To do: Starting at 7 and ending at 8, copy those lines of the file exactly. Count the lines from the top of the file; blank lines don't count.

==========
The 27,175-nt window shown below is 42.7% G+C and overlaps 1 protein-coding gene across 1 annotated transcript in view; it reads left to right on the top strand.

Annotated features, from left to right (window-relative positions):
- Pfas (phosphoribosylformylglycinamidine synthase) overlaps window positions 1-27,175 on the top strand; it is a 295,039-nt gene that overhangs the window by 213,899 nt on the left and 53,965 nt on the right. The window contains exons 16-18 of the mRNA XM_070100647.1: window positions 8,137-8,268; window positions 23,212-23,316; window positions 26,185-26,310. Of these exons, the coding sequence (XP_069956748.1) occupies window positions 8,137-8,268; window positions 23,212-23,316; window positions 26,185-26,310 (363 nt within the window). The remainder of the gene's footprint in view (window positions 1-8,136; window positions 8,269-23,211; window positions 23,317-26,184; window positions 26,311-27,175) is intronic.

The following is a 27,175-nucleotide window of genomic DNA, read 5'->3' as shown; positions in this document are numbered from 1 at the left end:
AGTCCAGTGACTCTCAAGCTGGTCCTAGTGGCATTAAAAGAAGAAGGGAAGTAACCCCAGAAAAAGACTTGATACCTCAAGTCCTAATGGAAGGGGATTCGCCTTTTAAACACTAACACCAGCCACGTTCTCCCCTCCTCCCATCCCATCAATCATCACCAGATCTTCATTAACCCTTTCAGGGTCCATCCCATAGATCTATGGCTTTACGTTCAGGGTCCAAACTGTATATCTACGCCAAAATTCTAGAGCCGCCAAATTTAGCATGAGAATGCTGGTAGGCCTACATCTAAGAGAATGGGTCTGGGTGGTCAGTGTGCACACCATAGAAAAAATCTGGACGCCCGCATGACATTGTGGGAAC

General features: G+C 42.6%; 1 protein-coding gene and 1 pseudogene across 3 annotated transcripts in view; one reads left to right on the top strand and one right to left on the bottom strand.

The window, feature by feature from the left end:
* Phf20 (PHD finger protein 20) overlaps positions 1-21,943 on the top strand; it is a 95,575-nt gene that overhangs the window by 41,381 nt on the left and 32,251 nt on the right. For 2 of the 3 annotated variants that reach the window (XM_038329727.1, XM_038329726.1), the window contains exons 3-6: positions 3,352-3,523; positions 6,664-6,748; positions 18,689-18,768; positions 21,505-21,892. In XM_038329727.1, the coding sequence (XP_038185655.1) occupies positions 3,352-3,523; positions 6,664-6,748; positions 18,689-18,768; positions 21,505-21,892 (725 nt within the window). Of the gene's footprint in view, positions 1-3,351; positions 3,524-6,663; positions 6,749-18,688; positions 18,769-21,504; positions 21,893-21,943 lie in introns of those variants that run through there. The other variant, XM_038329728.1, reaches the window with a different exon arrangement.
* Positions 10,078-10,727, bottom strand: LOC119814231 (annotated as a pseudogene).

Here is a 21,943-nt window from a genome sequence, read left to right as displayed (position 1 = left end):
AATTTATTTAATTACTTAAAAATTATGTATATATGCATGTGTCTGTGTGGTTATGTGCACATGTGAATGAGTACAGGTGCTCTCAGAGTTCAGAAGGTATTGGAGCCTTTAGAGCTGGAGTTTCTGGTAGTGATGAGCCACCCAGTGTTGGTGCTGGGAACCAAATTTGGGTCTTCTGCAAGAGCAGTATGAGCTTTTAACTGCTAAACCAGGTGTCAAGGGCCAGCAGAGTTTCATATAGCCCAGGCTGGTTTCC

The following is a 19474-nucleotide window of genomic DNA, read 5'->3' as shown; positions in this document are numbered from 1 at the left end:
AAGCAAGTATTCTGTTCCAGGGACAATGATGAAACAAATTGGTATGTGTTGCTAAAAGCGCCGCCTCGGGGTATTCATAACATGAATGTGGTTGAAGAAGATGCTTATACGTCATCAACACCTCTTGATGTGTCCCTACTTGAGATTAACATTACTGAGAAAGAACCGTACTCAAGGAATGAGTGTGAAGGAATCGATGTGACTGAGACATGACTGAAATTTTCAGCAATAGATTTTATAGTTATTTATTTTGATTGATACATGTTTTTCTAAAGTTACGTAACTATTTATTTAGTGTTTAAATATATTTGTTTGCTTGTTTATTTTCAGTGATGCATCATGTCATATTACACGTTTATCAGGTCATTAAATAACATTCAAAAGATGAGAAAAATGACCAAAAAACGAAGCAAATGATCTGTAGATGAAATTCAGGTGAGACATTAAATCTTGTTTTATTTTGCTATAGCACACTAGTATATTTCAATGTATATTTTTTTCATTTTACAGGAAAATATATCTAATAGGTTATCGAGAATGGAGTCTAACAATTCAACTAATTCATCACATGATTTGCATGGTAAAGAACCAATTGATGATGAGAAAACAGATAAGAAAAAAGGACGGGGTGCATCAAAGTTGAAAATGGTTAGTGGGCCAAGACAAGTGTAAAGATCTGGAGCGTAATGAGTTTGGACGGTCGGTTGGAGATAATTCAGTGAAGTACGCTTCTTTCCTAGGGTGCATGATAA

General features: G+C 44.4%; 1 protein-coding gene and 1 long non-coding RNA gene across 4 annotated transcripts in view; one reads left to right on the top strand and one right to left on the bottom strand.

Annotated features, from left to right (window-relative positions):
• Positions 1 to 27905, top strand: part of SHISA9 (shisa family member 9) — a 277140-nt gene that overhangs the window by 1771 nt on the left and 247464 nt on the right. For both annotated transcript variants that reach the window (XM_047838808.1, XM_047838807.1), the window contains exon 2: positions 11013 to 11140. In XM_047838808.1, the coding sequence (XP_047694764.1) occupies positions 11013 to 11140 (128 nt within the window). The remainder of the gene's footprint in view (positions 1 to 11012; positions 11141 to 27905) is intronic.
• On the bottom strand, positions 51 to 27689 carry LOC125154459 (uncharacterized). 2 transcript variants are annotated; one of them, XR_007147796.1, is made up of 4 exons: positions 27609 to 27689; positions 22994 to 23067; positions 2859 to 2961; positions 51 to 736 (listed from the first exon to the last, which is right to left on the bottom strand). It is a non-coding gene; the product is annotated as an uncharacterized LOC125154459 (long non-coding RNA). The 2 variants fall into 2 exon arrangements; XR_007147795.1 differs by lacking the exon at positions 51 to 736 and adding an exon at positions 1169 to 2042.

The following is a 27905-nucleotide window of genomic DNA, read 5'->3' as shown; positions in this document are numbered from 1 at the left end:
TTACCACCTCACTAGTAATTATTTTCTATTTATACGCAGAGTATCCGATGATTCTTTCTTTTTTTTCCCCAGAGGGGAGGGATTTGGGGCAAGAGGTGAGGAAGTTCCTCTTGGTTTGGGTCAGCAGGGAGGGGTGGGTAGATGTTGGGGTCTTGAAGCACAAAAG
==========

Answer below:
The window, feature by feature from the left end:
* Phf20 (PHD finger protein 20) overlaps positions 1-21,943 on the top strand; it is a 95,575-nt gene that overhangs the window by 41,381 nt on the left and 32,251 nt on the right. For 2 of the 3 annotated variants that reach the window (XM_038329727.1, XM_038329726.1), the window contains exons 3-6: positions 3,352-3,523; positions 6,664-6,748; positions 18,689-18,768; positions 21,505-21,892. In XM_038329727.1, the coding sequence (XP_038185655.1) occupies positions 3,352-3,523; positions 6,664-6,748; positions 18,689-18,768; positions 21,505-21,892 (725 nt within the window). Of the gene's footprint in view, positions 1-3,351; positions 3,524-6,663; positions 6,749-18,688; positions 18,769-21,504; positions 21,893-21,943 lie in introns of those variants that run through there. The other variant, XM_038329728.1, reaches the window with a different exon arrangement.